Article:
“Hamartia” is an error committed in ignorance that results in unintended disaster. In his current solo exhibition at The Green Bicycle Organization, Daniel Baird applies this concept to the potential demise of human technological advancement. Space, technology, institutional preservation and exhibition, and the forces of nature are confronted through re-presentation as museum artifacts. In “Untitled (HP Pavillion #ze4560us, August 2003 – April 2007),” a laptop immersed in desiccant, a material used to maintain dryness in museum exhibition cases, is enclosed in a protective plexiglass virtrine. “Hamartia,” the show’s namesake, consists of desiccant beneath six feet of soil contained in a plexiglass pillar. Visually striking and placed in the center of the gallery, this piece suggests a commentary on environmental issues in a way that arises more subtly, and more enticingly, in other works. “Acquisition,” for example, a sheet of plexiglass printed with mirrored window tint representing early hominid hand axes, juxtaposes one human innovation, the use of tools, with another, potentially more superfluous invention—tinted windows. This piece brings attention to the myriad tools available contemporarily, all having sprung forth from humankind’s monumental leap that was the use of tools. Shown amidst a grouping of plants that belong to the gallery, a second consideration arises, that of technological advancement and the attempt to manipulate and contain the natural, or the naturally occurring. The contained presentation of the natural alongside the invented and manufactured in this exhibition questions these very distinctions while positing technology itself as a kind of hamartia. (Jamie Keesling)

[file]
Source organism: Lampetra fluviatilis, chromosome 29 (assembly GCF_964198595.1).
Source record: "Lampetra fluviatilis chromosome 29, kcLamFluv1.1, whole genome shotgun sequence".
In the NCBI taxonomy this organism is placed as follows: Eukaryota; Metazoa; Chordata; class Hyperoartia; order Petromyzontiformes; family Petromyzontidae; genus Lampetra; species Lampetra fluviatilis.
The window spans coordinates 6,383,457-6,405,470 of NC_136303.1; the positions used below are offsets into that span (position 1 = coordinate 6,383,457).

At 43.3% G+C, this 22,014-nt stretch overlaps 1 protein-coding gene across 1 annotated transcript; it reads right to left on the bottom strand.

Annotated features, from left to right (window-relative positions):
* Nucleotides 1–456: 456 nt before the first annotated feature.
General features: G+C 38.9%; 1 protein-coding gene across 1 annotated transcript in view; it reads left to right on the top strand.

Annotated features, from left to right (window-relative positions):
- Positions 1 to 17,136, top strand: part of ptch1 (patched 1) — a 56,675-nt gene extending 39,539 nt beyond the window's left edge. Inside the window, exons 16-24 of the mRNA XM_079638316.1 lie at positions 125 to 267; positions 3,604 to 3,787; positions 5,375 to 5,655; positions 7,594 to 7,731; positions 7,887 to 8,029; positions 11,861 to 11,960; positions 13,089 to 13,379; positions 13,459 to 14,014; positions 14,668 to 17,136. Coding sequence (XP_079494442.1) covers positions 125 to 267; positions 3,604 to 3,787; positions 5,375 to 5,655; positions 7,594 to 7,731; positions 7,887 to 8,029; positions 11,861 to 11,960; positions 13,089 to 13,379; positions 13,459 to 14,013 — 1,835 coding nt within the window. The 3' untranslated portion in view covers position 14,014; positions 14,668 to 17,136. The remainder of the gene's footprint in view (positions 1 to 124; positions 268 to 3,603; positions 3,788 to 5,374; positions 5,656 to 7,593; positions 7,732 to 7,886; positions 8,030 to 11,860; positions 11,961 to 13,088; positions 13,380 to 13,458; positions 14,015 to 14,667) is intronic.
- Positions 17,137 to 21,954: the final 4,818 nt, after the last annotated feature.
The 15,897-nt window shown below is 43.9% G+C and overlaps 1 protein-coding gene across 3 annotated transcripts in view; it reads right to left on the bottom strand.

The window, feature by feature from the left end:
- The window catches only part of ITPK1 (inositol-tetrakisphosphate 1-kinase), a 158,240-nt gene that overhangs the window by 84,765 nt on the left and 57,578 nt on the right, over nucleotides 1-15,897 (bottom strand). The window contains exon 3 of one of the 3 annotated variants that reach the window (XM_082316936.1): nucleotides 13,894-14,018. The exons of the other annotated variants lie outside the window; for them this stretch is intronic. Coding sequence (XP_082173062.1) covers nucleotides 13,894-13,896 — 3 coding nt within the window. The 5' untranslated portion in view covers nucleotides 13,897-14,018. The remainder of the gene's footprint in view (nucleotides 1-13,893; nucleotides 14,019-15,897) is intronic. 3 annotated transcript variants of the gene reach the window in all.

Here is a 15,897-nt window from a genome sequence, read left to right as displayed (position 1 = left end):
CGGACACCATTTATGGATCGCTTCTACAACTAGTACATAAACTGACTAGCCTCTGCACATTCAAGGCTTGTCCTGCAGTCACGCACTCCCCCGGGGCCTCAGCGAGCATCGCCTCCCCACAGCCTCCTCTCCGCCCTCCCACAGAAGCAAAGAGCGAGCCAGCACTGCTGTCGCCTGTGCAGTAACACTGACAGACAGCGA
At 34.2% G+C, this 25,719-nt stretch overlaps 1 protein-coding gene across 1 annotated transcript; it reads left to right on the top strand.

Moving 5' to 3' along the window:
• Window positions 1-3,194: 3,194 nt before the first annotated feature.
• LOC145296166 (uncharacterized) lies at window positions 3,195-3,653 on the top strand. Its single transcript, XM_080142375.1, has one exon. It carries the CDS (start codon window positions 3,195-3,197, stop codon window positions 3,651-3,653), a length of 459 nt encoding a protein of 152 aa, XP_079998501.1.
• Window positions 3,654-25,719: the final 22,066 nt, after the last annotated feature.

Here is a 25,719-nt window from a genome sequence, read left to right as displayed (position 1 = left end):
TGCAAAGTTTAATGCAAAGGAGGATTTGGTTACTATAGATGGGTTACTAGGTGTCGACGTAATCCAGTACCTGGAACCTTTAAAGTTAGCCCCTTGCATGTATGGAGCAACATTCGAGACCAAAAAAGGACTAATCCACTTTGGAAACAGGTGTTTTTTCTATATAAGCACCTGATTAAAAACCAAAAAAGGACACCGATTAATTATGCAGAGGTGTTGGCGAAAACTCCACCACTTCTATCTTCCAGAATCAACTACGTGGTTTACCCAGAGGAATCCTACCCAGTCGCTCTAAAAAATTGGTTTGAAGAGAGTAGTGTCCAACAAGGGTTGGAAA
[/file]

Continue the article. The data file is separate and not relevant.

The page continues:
Through May 30 at The Green City Bicycle Organization, 1626 N. California Ave. Open by appointment.